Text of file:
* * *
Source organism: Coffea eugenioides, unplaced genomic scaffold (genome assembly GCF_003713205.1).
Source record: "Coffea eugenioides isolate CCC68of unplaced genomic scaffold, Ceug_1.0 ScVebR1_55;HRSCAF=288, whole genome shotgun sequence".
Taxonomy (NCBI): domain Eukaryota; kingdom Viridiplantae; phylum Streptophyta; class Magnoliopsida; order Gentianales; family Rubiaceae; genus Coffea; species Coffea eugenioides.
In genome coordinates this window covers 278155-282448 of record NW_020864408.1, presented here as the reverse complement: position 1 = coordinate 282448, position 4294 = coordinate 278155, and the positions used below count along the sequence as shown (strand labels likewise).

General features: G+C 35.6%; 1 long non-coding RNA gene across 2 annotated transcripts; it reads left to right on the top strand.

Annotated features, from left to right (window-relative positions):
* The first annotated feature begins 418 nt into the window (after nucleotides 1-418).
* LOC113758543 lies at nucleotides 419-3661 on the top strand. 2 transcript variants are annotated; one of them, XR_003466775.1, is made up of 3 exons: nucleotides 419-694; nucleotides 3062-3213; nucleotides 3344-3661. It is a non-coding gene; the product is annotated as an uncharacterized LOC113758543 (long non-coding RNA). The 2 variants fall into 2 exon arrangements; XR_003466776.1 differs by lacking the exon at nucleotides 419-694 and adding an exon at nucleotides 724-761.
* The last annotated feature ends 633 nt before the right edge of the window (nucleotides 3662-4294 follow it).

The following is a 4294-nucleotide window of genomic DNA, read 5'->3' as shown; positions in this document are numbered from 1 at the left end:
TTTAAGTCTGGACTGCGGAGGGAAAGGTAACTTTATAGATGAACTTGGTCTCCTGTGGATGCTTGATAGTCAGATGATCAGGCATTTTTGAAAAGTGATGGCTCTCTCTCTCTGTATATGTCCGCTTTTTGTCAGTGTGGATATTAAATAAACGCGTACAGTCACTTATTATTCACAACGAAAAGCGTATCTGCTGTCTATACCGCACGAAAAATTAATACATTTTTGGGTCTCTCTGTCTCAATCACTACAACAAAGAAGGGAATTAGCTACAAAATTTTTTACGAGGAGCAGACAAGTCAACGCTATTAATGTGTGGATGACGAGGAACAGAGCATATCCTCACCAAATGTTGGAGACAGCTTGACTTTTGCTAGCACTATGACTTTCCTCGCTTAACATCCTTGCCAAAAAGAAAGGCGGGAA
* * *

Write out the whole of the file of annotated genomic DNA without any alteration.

Source organism: Coffea eugenioides, unplaced genomic scaffold (genome assembly GCF_003713205.1).
Source record: "Coffea eugenioides isolate CCC68of unplaced genomic scaffold, Ceug_1.0 ScVebR1_55;HRSCAF=288, whole genome shotgun sequence".
Taxonomy (NCBI): domain Eukaryota; kingdom Viridiplantae; phylum Streptophyta; class Magnoliopsida; order Gentianales; family Rubiaceae; genus Coffea; species Coffea eugenioides.
In genome coordinates this window covers 278155-282448 of record NW_020864408.1, presented here as the reverse complement: position 1 = coordinate 282448, position 4294 = coordinate 278155, and the positions used below count along the sequence as shown (strand labels likewise).

General features: G+C 35.6%; 1 long non-coding RNA gene across 2 annotated transcripts; it reads left to right on the top strand.

Annotated features, from left to right (window-relative positions):
* The first annotated feature begins 418 nt into the window (after nucleotides 1-418).
* LOC113758543 lies at nucleotides 419-3661 on the top strand. 2 transcript variants are annotated; one of them, XR_003466775.1, is made up of 3 exons: nucleotides 419-694; nucleotides 3062-3213; nucleotides 3344-3661. It is a non-coding gene; the product is annotated as an uncharacterized LOC113758543 (long non-coding RNA). The 2 variants fall into 2 exon arrangements; XR_003466776.1 differs by lacking the exon at nucleotides 419-694 and adding an exon at nucleotides 724-761.
* The last annotated feature ends 633 nt before the right edge of the window (nucleotides 3662-4294 follow it).

The following is a 4294-nucleotide window of genomic DNA, read 5'->3' as shown; positions in this document are numbered from 1 at the left end:
TTTAAGTCTGGACTGCGGAGGGAAAGGTAACTTTATAGATGAACTTGGTCTCCTGTGGATGCTTGATAGTCAGATGATCAGGCATTTTTGAAAAGTGATGGCTCTCTCTCTCTGTATATGTCCGCTTTTTGTCAGTGTGGATATTAAATAAACGCGTACAGTCACTTATTATTCACAACGAAAAGCGTATCTGCTGTCTATACCGCACGAAAAATTAATACATTTTTGGGTCTCTCTGTCTCAATCACTACAACAAAGAAGGGAATTAGCTACAAAATTTTTTACGAGGAGCAGACAAGTCAACGCTATTAATGTGTGGATGACGAGGAACAGAGCATATCCTCACCAAATGTTGGAGACAGCTTGACTTTTGCTAGCACTATGACTTTCCTCGCTTAACATCCTTGCCAAAAAGAAAGGCGGGAA